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Twin Engined Canon-Fighter Model to ID

hesham

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Hi,

also I found this twin engined canon-fighter or a combat airplane Model,it was from
USA,maybe it was from Bell ?,who can help ?.

http://www.avia-it.com/act/biblioteca/periodici/PDF%20Riviste/Ala%20d'Italia/L'ALA%20D'ITALIA%201939%20010.pdf
 

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Schneiderman

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There are certainly some similarities with the Bell Airacuda so it may possibly be one of Robert J Wood's designs. Unfortunately I cannot find a photograph of him to compare, does anyone have a copy of Putnam's Bell Aircraft since 1935?
 

hesham

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Thank you Schneiderman,

and from the same source.
 

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hesham

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Maybe it was Bell Model-17 ?.
 

Sherman Tank

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Looks like it was a design related to the Airacuda.
 

hesham

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Sherman Tank said:
Looks like it was a design related to the Airacuda.
That's right Sherman,

and the man who in the picture was Lawrence Bell as I guess.
 

Apophenia

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About that Bell Model 17 suggestion. As lark has noted, the Model 17 attack bomber was to be a fairly straightforward Airacuda derivative with tractor engines (Lycomings, in contrast with the Model 9's tractor Allisons). So, we would expect to see the YFM-1's narrow, oval-section fuselage.

Instead, that l'Ala d'Italia photo shows an aircraft with a circular-section fuselage (or close to it). Perhaps this 'cannon fighter' was more closely related to the Bell Model 10 attack aircraft?
 

Schneiderman

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I'm not sure it is Bell in the photograph. In 1939 he would have been 45 years old and the man in the photo looks a lot younger, in fact about the age that Bell was in that 1912 photo
 

hesham

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Hi,

I agree with my dear Apophenia,and I suspected in that at first,maybe it was Bell Model-9
or Model-10 ?.
 

Schneiderman

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Lawrence Bell is the man in the light coloured coat, third from the right. Definitely not the same man as the one holding the model
 

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Schneiderman

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Possible.
Hesham's original photo is credited to the A.C.M.E, but I cannot find who they were. Perhaps it should say A.S.M.E, the American Society of Mechanical Engineers.
The solution to this problem is going to be found in a US magazine, the article is certain to have been copied from a US source. Maybe in Aviation, Popular Flying or something like that

EDIT. On second thoughts A.C.M.E is probably just Acme, the US press agency.
 

hesham

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Hi all,

please note the similarity between Lawrence Bell in Putnam book and this picture,some
people still keep their young appearance up to 50.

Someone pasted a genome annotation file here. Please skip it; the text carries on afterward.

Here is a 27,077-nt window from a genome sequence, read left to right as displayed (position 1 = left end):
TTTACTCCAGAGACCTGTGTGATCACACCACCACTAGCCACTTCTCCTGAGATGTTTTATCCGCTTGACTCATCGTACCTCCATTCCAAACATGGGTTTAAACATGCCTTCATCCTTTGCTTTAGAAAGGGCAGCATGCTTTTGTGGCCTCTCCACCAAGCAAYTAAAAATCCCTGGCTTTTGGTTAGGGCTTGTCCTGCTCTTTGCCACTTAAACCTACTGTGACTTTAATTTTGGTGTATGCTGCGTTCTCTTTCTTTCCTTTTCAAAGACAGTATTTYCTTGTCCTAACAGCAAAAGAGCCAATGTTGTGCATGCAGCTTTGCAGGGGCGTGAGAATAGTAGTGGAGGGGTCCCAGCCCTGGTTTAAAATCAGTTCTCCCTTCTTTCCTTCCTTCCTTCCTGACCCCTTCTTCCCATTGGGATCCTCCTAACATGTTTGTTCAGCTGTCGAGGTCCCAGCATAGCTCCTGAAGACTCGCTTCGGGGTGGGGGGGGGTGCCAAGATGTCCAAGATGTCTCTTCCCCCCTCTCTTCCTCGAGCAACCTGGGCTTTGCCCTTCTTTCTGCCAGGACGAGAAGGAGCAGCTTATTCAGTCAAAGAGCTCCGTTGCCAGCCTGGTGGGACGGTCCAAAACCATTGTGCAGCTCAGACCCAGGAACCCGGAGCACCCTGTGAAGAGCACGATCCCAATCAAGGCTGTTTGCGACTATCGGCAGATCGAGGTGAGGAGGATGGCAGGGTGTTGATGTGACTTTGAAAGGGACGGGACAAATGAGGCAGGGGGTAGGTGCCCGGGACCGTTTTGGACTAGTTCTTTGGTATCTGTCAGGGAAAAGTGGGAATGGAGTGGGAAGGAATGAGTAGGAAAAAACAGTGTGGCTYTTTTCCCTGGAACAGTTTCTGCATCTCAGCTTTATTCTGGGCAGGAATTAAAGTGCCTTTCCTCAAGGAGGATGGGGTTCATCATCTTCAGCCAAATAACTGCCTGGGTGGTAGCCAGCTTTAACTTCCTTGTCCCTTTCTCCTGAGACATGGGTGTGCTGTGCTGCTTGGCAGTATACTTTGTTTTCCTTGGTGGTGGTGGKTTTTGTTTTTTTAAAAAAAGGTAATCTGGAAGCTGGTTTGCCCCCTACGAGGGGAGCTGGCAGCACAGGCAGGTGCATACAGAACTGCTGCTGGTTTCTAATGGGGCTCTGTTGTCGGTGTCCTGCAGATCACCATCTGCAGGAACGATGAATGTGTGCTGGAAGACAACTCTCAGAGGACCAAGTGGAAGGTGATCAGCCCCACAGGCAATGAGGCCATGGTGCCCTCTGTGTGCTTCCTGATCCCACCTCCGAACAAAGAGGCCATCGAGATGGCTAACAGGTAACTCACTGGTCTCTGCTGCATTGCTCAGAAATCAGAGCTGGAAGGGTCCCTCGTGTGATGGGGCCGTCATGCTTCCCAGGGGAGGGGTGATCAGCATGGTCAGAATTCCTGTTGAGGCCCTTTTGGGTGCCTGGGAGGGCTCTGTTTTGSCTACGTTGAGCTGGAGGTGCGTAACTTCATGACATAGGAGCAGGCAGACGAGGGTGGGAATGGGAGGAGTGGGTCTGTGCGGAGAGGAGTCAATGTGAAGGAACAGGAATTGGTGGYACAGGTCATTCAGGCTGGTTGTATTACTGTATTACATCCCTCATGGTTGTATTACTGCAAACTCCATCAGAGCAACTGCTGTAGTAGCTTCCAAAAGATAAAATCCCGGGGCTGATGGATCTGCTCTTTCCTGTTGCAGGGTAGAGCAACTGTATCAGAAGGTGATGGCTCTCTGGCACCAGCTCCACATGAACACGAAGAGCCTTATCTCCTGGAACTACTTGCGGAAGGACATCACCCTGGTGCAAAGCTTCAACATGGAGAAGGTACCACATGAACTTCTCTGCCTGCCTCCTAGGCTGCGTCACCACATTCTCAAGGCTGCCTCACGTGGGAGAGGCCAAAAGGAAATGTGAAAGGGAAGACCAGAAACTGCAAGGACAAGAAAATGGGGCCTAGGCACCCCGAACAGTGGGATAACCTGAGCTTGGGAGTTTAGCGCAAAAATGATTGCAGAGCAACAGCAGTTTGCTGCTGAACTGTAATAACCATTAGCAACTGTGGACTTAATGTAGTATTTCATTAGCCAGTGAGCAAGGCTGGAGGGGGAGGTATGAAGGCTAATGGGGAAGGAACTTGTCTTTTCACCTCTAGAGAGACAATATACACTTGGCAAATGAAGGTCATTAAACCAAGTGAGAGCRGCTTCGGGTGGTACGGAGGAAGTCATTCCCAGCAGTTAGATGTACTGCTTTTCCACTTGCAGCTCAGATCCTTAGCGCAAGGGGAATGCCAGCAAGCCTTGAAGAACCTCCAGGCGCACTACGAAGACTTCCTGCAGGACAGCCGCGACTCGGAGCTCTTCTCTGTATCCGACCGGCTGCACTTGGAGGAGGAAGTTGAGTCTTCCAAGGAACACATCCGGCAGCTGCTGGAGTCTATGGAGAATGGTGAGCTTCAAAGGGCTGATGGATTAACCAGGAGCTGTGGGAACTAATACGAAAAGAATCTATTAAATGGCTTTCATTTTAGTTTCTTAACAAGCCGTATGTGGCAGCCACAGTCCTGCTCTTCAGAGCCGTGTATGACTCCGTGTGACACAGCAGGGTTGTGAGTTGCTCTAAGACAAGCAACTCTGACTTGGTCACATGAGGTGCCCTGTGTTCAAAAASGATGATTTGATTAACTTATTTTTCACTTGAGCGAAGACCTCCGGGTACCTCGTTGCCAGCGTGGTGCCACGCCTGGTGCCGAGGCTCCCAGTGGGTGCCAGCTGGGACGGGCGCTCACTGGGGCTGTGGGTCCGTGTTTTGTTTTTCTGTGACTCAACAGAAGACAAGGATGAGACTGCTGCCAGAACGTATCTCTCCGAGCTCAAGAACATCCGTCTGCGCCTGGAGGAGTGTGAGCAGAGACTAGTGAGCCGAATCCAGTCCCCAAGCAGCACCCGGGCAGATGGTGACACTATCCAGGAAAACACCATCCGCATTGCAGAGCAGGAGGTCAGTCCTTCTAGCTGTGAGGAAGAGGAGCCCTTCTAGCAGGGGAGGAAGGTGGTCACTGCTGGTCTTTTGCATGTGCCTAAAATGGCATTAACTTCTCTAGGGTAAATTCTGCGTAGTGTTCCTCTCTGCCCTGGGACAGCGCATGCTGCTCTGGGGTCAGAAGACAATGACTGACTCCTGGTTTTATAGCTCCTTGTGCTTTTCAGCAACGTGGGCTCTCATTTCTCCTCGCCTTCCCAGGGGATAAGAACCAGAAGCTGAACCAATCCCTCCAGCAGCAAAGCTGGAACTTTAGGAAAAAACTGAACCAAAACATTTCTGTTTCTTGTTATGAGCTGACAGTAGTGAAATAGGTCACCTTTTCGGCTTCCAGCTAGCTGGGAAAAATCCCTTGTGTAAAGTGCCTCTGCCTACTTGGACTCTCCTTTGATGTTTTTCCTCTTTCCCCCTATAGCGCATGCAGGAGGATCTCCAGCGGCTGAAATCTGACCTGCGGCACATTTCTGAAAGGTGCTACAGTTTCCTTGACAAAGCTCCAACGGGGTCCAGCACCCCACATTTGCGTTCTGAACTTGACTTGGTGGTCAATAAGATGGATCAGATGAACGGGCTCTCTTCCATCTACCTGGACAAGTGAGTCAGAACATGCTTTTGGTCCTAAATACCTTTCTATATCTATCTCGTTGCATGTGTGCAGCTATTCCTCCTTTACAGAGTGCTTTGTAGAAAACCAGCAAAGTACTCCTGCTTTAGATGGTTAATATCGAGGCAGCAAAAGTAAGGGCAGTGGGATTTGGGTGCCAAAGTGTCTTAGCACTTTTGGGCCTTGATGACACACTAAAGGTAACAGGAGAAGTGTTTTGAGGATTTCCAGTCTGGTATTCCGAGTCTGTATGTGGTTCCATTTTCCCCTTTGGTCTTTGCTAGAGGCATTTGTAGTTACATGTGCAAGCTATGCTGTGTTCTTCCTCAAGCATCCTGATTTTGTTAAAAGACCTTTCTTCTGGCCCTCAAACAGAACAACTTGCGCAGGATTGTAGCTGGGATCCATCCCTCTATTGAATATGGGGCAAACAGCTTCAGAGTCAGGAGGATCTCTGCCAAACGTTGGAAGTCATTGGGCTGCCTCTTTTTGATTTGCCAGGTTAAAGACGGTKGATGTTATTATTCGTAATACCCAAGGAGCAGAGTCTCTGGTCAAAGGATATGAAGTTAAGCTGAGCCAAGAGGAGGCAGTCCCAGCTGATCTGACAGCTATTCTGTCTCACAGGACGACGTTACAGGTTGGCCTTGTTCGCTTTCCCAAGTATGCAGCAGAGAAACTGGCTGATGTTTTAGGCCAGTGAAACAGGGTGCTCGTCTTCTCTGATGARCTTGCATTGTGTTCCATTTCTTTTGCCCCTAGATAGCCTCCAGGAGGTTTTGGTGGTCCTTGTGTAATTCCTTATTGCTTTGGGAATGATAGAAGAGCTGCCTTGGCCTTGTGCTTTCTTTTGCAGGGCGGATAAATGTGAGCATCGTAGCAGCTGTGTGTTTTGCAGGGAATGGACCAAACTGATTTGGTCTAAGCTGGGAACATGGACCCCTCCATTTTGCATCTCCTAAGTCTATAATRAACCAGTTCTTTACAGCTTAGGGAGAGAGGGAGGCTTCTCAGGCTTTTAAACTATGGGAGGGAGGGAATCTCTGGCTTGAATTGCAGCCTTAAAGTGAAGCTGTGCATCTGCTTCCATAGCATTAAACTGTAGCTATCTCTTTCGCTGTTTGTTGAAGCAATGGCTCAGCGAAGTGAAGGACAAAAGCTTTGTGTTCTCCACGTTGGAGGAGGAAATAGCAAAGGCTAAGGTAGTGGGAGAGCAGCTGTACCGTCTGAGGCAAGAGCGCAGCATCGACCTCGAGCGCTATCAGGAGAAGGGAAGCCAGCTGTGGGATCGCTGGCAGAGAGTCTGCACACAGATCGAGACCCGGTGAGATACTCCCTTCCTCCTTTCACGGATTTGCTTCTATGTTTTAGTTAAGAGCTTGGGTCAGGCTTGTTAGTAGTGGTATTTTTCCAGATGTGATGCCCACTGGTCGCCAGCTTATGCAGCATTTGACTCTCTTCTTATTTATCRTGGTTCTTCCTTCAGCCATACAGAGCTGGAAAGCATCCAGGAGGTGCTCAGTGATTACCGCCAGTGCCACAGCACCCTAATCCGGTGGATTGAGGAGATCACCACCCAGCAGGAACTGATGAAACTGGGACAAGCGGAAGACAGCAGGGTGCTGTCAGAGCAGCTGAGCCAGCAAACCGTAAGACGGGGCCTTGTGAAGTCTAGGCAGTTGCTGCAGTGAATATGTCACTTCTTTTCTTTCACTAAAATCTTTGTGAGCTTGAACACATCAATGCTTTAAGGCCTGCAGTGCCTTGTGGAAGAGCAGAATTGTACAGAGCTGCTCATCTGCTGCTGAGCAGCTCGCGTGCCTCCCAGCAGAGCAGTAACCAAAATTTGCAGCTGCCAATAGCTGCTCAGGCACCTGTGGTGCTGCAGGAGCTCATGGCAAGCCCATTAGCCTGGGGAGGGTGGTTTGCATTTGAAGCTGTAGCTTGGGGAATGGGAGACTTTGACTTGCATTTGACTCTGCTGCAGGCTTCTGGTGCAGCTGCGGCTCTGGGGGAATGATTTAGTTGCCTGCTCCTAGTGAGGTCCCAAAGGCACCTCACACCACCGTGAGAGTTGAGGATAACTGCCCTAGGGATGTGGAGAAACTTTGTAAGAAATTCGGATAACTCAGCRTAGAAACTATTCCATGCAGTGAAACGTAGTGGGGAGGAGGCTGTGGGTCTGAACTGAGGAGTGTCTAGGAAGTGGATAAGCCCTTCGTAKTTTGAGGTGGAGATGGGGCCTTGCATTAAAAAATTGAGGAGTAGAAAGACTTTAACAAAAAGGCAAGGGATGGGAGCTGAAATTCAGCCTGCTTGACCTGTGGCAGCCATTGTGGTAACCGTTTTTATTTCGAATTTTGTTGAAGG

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Schneiderman

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No Hesham, look at this photo of Larry Bell from 1941.
The man in the original photo might be Bob Wood, if this is a Bell project, but we would need a photo from that time to be sure.
Let us not jump in and assume this is a Bell project yet, best to look for the original article in a US magazine
 

hesham

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Hi,

I check from the book; American Secret Projects: Fighters, Bombers and Attack Aircraft 1937-1945,
but nothing at all.
 

Apophenia

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Looking again at Hesham's 'cannon fighter', I am even less convinced that this is a Bell concept.

I've done a crude, highly speculative plan view of the Airacuda to contrast with the apparent outline of the l'Ala d-Italia 'cannon fighter'. Other than general layout, there seems to me to be very few similarities.

By contrast with the Bell design, this 'cannon fighter' has a circular- or near-circular fuselage section. To me, the wings have a contemporary Lockheed feel (think Model 10 Electra). The tailplane is also quite different from the Bell - the horizontal tails are set quite far back with no cutouts for rudder movement, and the fuselage seems to terminate in a cone.

The man in the photo has a superficial resemblance to Lockheed's Hall Hibbard. Kelly Johnson preferred twin tails but the horizontal tail placement on his single-tailled Model 22 variants is the same. Not a strong argument, I know ... :p
 

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Schneiderman

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I also have doubts now about any association with Bell Aircraft. The article only talks about 'the designer' with no mention of Bell or any other company, the photo does not reference Bell as the source and the man in the photo remains unidentified, but is not Larry Bell. I'm beginning to think that it is not a design by one of the major aircraft manufacturers and more likely either a small company or just a lone inventor.
The solution has to be amongst the US patents or in one of the US aviation magazines. Still searching
 

lark

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Magazine article October 1939.
Very well probable that model , fits with the model 9 attack aircraft based on the Airacuda.
The model 9 , 10a and 10b attack aircraft were not designed by Woods .

Models of those days were no so accurate compared with the curent ones I think..
 

hesham

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Many thanks my dear Lark,

I also agree with that,but if we expand our search,we can suggest that,maybe